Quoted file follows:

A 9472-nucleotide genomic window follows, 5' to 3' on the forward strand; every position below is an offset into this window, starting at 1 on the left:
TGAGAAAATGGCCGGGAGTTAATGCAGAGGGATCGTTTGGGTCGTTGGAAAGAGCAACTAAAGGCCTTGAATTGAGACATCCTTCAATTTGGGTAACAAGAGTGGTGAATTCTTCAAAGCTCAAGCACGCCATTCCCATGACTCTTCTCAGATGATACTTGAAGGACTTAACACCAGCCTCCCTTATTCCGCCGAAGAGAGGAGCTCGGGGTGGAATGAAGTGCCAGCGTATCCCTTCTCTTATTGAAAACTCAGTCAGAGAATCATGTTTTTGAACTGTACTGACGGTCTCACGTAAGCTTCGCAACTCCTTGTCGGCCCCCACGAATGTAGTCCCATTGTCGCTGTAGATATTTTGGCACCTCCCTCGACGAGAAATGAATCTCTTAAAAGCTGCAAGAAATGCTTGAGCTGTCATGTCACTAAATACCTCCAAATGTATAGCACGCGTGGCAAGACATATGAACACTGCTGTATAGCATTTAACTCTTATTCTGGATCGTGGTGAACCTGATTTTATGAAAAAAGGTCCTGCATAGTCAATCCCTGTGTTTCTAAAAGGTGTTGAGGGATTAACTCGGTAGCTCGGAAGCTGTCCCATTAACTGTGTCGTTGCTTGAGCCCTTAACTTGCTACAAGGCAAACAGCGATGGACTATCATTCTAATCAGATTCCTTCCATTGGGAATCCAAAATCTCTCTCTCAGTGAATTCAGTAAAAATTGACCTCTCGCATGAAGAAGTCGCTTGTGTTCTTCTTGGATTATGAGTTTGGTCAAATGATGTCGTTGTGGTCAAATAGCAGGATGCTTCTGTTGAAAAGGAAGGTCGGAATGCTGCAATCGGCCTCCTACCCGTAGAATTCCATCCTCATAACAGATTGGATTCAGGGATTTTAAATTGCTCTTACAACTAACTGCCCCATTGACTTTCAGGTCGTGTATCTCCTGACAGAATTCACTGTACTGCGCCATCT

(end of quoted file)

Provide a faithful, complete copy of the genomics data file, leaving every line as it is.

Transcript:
A 9472-nucleotide genomic window follows, 5' to 3' on the forward strand; every position below is an offset into this window, starting at 1 on the left:
TGAGAAAATGGCCGGGAGTTAATGCAGAGGGATCGTTTGGGTCGTTGGAAAGAGCAACTAAAGGCCTTGAATTGAGACATCCTTCAATTTGGGTAACAAGAGTGGTGAATTCTTCAAAGCTCAAGCACGCCATTCCCATGACTCTTCTCAGATGATACTTGAAGGACTTAACACCAGCCTCCCTTATTCCGCCGAAGAGAGGAGCTCGGGGTGGAATGAAGTGCCAGCGTATCCCTTCTCTTATTGAAAACTCAGTCAGAGAATCATGTTTTTGAACTGTACTGACGGTCTCACGTAAGCTTCGCAACTCCTTGTCGGCCCCCACGAATGTAGTCCCATTGTCGCTGTAGATATTTTGGCACCTCCCTCGACGAGAAATGAATCTCTTAAAAGCTGCAAGAAATGCTTGAGCTGTCATGTCACTAAATACCTCCAAATGTATAGCACGCGTGGCAAGACATATGAACACTGCTGTATAGCATTTAACTCTTATTCTGGATCGTGGTGAACCTGATTTTATGAAAAAAGGTCCTGCATAGTCAATCCCTGTGTTTCTAAAAGGTGTTGAGGGATTAACTCGGTAGCTCGGAAGCTGTCCCATTAACTGTGTCGTTGCTTGAGCCCTTAACTTGCTACAAGGCAAACAGCGATGGACTATCATTCTAATCAGATTCCTTCCATTGGGAATCCAAAATCTCTCTCTCAGTGAATTCAGTAAAAATTGACCTCTCGCATGAAGAAGTCGCTTGTGTTCTTCTTGGATTATGAGTTTGGTCAAATGATGTCGTTGTGGTCAAATAGCAGGATGCTTCTGTTGAAAAGGAAGGTCGGAATGCTGCAATCGGCCTCCTACCCGTAGAATTCCATCCTCATAACAGATTGGATTCAGGGATTTTAAATTGCTCTTACAACTAACTGCCCCATTGACTTTCAGGTCGTGTATCTCCTGACAGAATTCACTGTACTGCGCCATCT